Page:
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Russian Mathematician Aids Hong Kong's ‘America-Orchestrated Color Revolution’

Boris Kustodiev's "Bolshevik," edited by Kevin Rothrock.

Boris Kustodiev's “Bolshevik,” edited by Kevin Rothrock.

Ever wary of “pro-democracy movements,” Russia’s state-controlled mass media have been quick to describe the protests in Hong Kong as an American-orchestrated color revolution. RIA Novosti says former US Deputy Defense Secretary Paul Wolfowitz, “one of the authors of a paper about the Soviet threat,” has had a hand in destabilizing China. Channel One speculates that Washington is trying to punish Beijing for refusing to side against Russia in the Ukraine conflict.

American technology is undoubtedly playing a significant role in Hong Kong’s unrest. Initially, pro-democracy demonstrators used Instagram to publicize their actions and coordinate the protest. As tens of thousands have come out to call for freer elections, concerns about clogged cellphone networks have grown. After China blocked access to Instagram on the mainland, fears spread that Hong Kong officials might deliberately shut down data networks that enable users of mobile devices to connect to messaging services like Instagram, Twitter, and Facebook.

Thousands in Hong Kong have turned to a unique app called FireChat, which can use Bluetooth to allow communication between iOS and Android devices that aren’t even connected to the Internet. FireChat’s offline function only works when users aren’t far from one another, but this is a fairly surmountable obstacle for protesters banding together in public squares to resist police. Despite privacy concerns, the app already made a splash in Iran and Iraq, earlier this year.

Stanislav Shalunov, CTO and co-founder of Open Garden, FireChat's parent company. Opengarden.com.

Like other online services, Open Garden, FireChat’s parent company, is based in San Francisco. From the Russian perspective, one thing about Open Garden that sets it apart from competitors is that its co-founder and chief technology officer is Stanislav Shalunov, a Moscow native and graduate of Moscow State University’s Mechanics and Mathematics department. Shalunov, now an American citizen, told RuNet Echo that FireChat “is not Russian technology,” though he still values the education he received in Moscow in the 1990s.

Shalunov’s Moscow roots haven’t passed unnoticed in the Russia media, where some outlets have reported how “a messenger by a Moscow State mechanics and math graduate has become a protest instrument in Hong Kong.” Given the popular frame in Russia that the United States is masterminding Hong Kong’s pro-democracy demonstrations, FireChat’s Russian tie-in is awkward for the pro-Kremlin press: where Instagram failed, the invention of a Moscow-born mathematician is aiding China’s most dramatic civic unrest since Tiananmen Square.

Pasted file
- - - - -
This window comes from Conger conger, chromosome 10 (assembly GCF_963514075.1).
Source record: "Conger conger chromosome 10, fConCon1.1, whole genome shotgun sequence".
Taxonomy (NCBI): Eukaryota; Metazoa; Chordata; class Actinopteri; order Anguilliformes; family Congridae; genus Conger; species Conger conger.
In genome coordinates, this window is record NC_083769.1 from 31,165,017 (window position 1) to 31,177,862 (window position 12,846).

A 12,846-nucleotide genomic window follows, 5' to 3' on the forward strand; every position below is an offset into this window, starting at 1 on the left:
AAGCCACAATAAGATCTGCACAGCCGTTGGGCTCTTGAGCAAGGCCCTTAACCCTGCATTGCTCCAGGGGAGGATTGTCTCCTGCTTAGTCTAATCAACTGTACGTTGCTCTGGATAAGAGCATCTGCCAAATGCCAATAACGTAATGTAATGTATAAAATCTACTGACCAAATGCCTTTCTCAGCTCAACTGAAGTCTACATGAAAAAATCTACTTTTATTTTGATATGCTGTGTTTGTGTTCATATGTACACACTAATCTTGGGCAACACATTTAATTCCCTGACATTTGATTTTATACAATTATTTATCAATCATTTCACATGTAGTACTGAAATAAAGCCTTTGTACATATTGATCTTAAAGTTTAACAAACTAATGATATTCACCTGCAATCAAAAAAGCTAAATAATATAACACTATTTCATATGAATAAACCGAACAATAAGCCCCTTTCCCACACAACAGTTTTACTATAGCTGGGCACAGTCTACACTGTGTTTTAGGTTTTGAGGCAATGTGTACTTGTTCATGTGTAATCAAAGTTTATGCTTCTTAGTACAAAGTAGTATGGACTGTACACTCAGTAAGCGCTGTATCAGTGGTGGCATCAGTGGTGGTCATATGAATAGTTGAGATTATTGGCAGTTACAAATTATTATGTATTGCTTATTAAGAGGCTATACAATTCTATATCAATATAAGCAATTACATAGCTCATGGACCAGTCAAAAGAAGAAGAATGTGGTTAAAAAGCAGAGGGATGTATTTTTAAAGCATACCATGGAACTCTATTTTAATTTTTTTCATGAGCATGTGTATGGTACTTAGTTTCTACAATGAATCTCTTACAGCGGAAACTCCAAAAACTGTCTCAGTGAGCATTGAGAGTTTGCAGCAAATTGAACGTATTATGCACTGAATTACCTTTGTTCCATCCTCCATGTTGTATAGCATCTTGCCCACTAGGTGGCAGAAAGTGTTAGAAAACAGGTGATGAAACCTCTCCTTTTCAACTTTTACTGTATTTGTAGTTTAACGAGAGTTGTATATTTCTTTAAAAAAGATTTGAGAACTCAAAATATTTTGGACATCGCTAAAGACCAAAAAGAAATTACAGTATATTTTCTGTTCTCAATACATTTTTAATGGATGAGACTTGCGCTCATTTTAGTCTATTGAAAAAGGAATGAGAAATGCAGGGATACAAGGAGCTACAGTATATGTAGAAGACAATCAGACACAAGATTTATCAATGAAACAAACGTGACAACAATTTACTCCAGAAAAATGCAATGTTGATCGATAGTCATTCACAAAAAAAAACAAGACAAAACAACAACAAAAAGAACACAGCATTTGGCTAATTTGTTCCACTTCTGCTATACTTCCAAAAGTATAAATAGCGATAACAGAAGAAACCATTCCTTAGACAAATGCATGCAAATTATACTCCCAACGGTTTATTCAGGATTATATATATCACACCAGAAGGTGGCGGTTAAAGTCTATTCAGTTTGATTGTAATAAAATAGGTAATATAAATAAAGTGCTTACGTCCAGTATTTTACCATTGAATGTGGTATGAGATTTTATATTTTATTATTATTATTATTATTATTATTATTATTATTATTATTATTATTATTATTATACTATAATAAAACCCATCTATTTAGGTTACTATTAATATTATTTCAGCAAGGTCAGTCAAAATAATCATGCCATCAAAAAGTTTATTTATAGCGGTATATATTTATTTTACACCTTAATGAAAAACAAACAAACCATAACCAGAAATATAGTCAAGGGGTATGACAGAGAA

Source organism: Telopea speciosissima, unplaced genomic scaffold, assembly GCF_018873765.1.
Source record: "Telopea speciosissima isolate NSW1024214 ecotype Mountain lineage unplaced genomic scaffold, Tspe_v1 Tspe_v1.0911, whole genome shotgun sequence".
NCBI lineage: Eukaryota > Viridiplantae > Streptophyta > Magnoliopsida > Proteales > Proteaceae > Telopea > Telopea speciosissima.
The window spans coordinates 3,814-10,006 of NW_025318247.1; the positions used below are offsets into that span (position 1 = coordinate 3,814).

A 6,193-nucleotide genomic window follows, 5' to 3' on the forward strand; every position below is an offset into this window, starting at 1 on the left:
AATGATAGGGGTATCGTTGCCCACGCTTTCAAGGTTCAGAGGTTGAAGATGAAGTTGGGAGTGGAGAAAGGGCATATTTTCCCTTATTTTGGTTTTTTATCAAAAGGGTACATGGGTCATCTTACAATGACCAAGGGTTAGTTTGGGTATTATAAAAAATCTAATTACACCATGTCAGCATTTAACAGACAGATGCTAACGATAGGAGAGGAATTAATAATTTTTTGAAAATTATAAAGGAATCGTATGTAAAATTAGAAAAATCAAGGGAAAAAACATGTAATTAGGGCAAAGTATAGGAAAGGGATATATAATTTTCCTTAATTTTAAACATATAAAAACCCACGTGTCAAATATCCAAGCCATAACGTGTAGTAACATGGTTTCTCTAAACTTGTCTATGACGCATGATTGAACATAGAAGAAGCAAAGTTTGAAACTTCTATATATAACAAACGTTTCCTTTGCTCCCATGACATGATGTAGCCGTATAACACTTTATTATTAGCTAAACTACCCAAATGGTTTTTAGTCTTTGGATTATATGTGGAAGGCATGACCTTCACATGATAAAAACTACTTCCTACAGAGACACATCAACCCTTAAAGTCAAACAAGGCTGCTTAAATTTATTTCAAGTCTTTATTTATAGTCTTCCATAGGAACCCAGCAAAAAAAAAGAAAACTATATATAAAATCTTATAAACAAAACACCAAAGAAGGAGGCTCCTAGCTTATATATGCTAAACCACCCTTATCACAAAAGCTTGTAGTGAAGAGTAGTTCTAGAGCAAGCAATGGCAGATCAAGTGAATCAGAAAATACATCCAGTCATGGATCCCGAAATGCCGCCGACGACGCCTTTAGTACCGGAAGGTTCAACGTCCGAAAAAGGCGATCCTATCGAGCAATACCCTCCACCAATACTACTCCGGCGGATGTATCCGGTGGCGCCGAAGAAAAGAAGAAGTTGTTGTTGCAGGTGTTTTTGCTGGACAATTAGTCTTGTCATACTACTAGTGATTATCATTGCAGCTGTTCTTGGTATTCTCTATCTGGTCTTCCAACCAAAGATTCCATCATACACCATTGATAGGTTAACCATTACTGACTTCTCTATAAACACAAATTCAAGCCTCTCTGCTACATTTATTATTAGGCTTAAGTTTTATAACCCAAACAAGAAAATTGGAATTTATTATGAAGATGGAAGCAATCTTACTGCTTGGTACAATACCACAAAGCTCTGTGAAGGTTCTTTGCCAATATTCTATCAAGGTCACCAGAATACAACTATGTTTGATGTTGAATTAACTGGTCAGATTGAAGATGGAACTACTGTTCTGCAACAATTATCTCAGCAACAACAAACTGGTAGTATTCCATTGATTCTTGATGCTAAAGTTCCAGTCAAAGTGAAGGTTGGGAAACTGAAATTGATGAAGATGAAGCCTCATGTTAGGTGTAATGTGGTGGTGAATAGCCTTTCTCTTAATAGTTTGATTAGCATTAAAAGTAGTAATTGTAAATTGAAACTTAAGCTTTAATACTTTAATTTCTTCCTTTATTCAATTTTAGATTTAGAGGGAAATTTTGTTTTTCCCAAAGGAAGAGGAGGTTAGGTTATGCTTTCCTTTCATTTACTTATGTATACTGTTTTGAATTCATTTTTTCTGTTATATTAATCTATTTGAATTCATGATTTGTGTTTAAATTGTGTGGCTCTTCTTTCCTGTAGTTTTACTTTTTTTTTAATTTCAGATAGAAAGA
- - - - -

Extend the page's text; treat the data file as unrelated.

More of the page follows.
In a phone call with RuNet Echo, Shalunov said FireChat is foremost “a tool for communication, not revolution.” He is perfectly aware, however, that the app’s ability to overcome data network congestion (or the absence of a data connection altogether) makes it a powerful tool in the hands of protesters. In a mix of manifesto and self-promotion, he tweeted earlier yesterday:

Because FireChat involves the “exchange of information between users of the Internet,” the service will theoretically be subject to Russia’s new data localization regulations, which require such online services to store all user data on servers inside the Russian Federation. Shalunov says FireChat’s user data is currently housed on servers in the United States, though the contents and even the meta data of all exchanges aren't saved. Regardless, “FireChat will never store data in Russia,” Shalunov answered, when asked what the service would do, if the Russian government approaches Open Garden about complying with the new data localization law.

In comments to the Russian website Snob.ru, Shalunov explains that any form of mass censorship relies on the complacency of the public. “The degree of isolation in Russia today is completely voluntary,” he says. “And it’s much higher than could be achieved on a purely technical level.” Shalunov likens Russian Internet users to their counterparts in China, where homegrown alternatives to Google and Facebook are also more popular. “Russian users want everything to be Russian, Chinese users want everything to be Chinese,” he says with some disapproval, “and in all other countries, people prefer to choose the best.”

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